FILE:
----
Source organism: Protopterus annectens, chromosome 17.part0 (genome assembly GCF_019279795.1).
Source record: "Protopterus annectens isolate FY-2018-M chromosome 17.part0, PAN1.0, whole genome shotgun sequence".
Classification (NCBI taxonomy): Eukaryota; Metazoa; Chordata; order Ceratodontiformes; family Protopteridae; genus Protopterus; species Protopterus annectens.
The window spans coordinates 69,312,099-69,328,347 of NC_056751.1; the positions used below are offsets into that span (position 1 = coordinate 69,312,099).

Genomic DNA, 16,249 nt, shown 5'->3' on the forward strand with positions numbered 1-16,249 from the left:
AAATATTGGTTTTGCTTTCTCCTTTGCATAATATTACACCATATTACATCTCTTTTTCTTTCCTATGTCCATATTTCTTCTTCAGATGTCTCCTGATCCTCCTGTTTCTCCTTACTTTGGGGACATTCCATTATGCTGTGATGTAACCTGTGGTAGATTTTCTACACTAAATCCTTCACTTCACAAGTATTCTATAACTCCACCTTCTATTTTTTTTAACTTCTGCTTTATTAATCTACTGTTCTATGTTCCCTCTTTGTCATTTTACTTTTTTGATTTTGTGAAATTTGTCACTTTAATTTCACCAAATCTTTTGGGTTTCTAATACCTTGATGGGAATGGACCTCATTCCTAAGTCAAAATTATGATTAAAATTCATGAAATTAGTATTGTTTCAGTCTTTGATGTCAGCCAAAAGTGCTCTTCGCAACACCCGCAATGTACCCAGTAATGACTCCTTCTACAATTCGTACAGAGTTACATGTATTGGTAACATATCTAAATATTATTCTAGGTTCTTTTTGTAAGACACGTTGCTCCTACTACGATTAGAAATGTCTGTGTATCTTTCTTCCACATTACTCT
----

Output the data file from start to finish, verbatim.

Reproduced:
Source organism: Protopterus annectens, chromosome 17.part0 (genome assembly GCF_019279795.1).
Source record: "Protopterus annectens isolate FY-2018-M chromosome 17.part0, PAN1.0, whole genome shotgun sequence".
Classification (NCBI taxonomy): Eukaryota; Metazoa; Chordata; order Ceratodontiformes; family Protopteridae; genus Protopterus; species Protopterus annectens.
The window spans coordinates 69,312,099-69,328,347 of NC_056751.1; the positions used below are offsets into that span (position 1 = coordinate 69,312,099).

Genomic DNA, 16,249 nt, shown 5'->3' on the forward strand with positions numbered 1-16,249 from the left:
AAATATTGGTTTTGCTTTCTCCTTTGCATAATATTACACCATATTACATCTCTTTTTCTTTCCTATGTCCATATTTCTTCTTCAGATGTCTCCTGATCCTCCTGTTTCTCCTTACTTTGGGGACATTCCATTATGCTGTGATGTAACCTGTGGTAGATTTTCTACACTAAATCCTTCACTTCACAAGTATTCTATAACTCCACCTTCTATTTTTTTTAACTTCTGCTTTATTAATCTACTGTTCTATGTTCCCTCTTTGTCATTTTACTTTTTTGATTTTGTGAAATTTGTCACTTTAATTTCACCAAATCTTTTGGGTTTCTAATACCTTGATGGGAATGGACCTCATTCCTAAGTCAAAATTATGATTAAAATTCATGAAATTAGTATTGTTTCAGTCTTTGATGTCAGCCAAAAGTGCTCTTCGCAACACCCGCAATGTACCCAGTAATGACTCCTTCTACAATTCGTACAGAGTTACATGTATTGGTAACATATCTAAATATTATTCTAGGTTCTTTTTGTAAGACACGTTGCTCCTACTACGATTAGAAATGTCTGTGTATCTTTCTTCCACATTACTCT